Quote of the Day: Bequeathing a Spirit of Reverence


Those of you who can legitimize the quote mentioned in the title (which is supposed to come from Plato’s Meno), please have at it.  I can’t authenticate it.  However, the spirit of “bequeathment” is entirely appropriate for what I’m about to say, so I’m going with it.

“Pity. Pity he never had any children.”

And at that, Chips opened his eyes as wide as he could and sought to attract their attention. It was hard for him to speak out loud, but he managed to murmur something, and they all looked round and came nearer to him.

Trump v. Big Tech


Former president Donald J. Trump has bullied his way back into the public eye with his recent broadside against Twitter, Facebook, and Google (YouTube). The target of his lawsuit is their systematic and allegedly unconstitutional censorship of political speech, including, of course, his own. His critics predict that the lawsuit will suffer an early and ignominious death. “ ‘As stupid as you’d think’: Trump’s social media lawsuit looks like a mess,” blared Vanity Fair. Tech journalist Kara Swisher, writing in the New York Times, dismissed Trump as a First Amendment dummy who fails to understand that the amendment applies only to “Congress, not Facebook. Congress, not Twitter. Congress, not YouTube.” Vanderbilt University law professor Brian Fitzpatrick indignantly proclaimed that privately controlled companies are, in Vanity Fair’s paraphrase, “not beholden to the same speech laws that public platforms are”—and fully expects that Trump’s lawyers will face legal sanctions for filing a frivolous lawsuit that is, he argues, a thinly disguised fundraising effort by the former president. While noted First Amendment expert and dean of Berkeley Law School Erwin Chemerinsky allowed that many cases fall into “a gray area,” he insisted that this lawsuit against private parties does not.

That is, until you read the actual complaint, which shows that Trump’s lawyers are aware of these objections. It is indeed a gray-area question as to whether they have pleaded enough facts to overcome the bedrock principle that the First Amendment does not apply to private action. It turns out that matters are more complicated than his critics acknowledge.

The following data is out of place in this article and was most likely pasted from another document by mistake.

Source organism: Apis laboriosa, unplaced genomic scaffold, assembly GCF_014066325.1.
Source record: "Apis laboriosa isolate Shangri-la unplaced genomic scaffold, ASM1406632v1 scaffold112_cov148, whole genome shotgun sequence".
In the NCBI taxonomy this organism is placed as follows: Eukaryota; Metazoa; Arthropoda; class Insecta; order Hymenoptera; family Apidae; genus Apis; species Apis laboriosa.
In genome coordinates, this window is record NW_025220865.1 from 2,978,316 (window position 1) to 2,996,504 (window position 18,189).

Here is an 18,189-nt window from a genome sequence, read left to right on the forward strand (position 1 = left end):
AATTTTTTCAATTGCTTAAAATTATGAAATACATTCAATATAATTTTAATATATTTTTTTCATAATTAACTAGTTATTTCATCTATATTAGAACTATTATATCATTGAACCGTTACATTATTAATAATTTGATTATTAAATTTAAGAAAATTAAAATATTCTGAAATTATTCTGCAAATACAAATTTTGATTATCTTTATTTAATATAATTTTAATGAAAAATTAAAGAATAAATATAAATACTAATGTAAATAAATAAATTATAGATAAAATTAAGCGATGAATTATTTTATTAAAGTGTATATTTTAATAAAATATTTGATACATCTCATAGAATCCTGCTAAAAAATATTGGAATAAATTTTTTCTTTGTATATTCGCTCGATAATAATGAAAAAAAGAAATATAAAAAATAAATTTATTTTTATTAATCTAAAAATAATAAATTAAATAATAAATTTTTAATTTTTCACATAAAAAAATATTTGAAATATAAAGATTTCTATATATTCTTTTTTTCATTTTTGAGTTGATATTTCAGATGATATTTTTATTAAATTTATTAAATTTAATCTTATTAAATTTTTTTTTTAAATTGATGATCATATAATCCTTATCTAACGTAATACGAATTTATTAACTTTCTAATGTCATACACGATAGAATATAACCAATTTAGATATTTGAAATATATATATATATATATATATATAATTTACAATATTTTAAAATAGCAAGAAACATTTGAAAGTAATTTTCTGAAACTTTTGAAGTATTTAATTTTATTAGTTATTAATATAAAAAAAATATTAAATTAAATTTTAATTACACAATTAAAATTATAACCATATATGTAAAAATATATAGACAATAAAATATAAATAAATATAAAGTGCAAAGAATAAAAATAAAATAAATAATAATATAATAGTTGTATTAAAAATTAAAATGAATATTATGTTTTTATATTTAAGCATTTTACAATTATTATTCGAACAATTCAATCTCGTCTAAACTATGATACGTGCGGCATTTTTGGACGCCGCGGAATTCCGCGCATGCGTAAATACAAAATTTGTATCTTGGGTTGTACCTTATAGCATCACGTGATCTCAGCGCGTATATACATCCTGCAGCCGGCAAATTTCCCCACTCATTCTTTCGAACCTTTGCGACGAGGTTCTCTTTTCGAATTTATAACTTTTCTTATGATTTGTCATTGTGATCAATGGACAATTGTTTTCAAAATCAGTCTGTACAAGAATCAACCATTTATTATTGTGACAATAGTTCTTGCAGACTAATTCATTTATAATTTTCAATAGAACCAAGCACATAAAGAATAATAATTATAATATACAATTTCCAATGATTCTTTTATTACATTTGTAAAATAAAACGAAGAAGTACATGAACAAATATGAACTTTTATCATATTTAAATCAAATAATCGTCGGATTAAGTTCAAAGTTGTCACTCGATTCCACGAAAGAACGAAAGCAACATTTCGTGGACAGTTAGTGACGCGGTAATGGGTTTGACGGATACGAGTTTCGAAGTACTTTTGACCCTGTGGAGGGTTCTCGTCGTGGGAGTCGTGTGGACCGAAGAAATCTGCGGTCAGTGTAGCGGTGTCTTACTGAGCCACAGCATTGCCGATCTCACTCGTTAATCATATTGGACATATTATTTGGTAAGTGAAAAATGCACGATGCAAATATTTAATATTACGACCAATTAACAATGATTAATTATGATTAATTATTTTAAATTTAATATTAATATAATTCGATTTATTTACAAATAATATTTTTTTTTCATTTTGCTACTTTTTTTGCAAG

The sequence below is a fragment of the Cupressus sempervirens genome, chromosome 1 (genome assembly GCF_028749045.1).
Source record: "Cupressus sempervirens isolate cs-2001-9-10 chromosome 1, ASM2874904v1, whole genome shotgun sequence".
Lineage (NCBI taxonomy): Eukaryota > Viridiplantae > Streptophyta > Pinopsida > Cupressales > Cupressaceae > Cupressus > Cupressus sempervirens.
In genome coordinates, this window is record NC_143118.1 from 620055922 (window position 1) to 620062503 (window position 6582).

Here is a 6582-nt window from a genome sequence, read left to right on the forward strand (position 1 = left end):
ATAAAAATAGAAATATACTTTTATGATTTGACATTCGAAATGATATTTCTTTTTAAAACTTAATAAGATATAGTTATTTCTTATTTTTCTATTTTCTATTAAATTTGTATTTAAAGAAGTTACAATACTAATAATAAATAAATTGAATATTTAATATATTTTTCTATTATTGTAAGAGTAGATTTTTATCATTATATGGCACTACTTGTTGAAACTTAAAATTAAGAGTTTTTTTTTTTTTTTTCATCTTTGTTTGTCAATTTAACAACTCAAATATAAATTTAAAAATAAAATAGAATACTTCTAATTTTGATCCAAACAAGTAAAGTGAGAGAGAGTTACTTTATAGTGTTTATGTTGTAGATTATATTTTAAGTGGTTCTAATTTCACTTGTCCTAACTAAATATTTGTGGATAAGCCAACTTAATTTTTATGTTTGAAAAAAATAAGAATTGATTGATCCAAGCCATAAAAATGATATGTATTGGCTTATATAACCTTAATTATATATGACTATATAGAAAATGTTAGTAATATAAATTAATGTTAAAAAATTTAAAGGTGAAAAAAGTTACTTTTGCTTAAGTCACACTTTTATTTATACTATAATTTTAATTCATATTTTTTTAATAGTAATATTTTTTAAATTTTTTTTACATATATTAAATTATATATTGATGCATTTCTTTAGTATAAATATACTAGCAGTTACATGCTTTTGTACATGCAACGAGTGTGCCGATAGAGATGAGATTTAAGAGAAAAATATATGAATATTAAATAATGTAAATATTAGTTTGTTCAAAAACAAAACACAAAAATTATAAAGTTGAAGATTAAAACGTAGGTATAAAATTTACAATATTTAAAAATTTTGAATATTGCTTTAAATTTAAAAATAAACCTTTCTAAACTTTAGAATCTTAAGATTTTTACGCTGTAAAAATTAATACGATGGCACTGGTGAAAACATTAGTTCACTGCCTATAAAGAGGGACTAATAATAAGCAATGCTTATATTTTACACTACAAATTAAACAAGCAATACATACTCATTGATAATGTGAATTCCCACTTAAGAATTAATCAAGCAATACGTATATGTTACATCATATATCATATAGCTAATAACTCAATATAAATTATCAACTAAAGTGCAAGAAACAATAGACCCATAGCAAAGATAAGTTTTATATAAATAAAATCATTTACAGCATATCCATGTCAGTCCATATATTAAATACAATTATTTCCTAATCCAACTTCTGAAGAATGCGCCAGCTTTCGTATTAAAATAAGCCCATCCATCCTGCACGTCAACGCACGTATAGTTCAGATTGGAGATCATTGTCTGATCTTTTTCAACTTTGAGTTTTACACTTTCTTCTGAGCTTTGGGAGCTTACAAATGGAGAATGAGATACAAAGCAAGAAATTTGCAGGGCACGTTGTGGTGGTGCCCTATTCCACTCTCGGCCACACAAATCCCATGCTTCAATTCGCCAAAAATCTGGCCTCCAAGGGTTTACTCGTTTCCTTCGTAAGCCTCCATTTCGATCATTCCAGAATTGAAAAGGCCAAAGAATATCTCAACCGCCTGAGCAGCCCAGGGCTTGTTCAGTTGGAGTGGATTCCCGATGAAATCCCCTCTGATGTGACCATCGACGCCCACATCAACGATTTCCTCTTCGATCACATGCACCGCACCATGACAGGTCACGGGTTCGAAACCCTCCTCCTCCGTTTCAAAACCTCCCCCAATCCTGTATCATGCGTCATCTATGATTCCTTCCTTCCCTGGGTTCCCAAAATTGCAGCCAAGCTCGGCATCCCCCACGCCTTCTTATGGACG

For example, the Trump complaint alleged that Twitter acted “in concert” with the CDC and prominent officials of the incoming Biden administration when it decided to impose a lifetime ban on Trump’s Twitter account on the grounds that his actions on January 6, 2021, amounted to an incitement to violence that remains present after the Senate certified the election of Joe Biden.



“Critical Race Theory is liable to end for reasons very similar to the reasons the Salem witch trials ended.” – Gamaliel Isaac

You can read his entire column here.

Summer in the Midwest


We moved to the Midwest when I was 16 and was … underwhelmed. (Something about moving halfway through high school to southern Ohio where the sun never seemed to come out and it was always damp.)

But I’ve appreciated it more as I’ve grown older. This summer has been a particularly pretty one, as I hope my pictures will attest. Enjoy!

A Boarding School Education Part II: The Room at the Top of the Stairs


With my suitcase of home-sewn dresses, summer clothes from the market, and the precious store-bought red and white checked skirt I was saving for the first day of school, I climbed on the night bus for Bangkok.  I would proceed north from the humid capital to Chiang Mai, where I was to start my first term at boarding school.  It was fall 1982, and I was eight years old. I wasn’t alone–my older brother was coming with me. I imagine my parents and younger siblings came along, too, at least as far as Bangkok.

In Chiang Mai, we entered a soi, or side street, and turned down a driveway of an expansive property with a two-story building to one side. The house was white on the first floor, with dark wood on the second.  My brother and I were part of the first cohort of dorm kids to live here, which included several other sibling pairs along with the German dorm parents and their four children.  The first floor was mostly one open room, with a cool concrete floor, long kitchen, dining tables, living area with straw rugs, and red-patterned curtains. I heard stories from Papi, the dorm dad, about how the first iteration of the building had been so sloppy that they’d had it torn down and rebuilt. The yard was still a mess, he said, and needed lots more work.

I’m Flying Over Tucson And I Can See Downtown LA


See the source image

The Lockheed SR-71, one of Lockheed’s greatest achievements,  no longer flies and has found a home in air museums instead.

The F-22 Raptor, and the F-35 Lightning, The F-117 Stealth Fighter, although it is more of a bomber, when written about are not usually prefaced with the Lockheed name. When the SR-71 is written about it more often than not it is prefaced with “Lockheed”.

Group Writing: Fighting for Truth, Justice, and the American Way


Do you remember the days when we had heroes like Superman, who were strong, powerful, unique, and inspiring? I didn’t read comic books, but I fell in love with Superman/Clark Kent from the first TV show, Adventures of Superman. The dates of the show are in dispute, but the dates 1952-1958 are generally accepted. And since I only remember the black and white shows, I may very well have seen re-runs.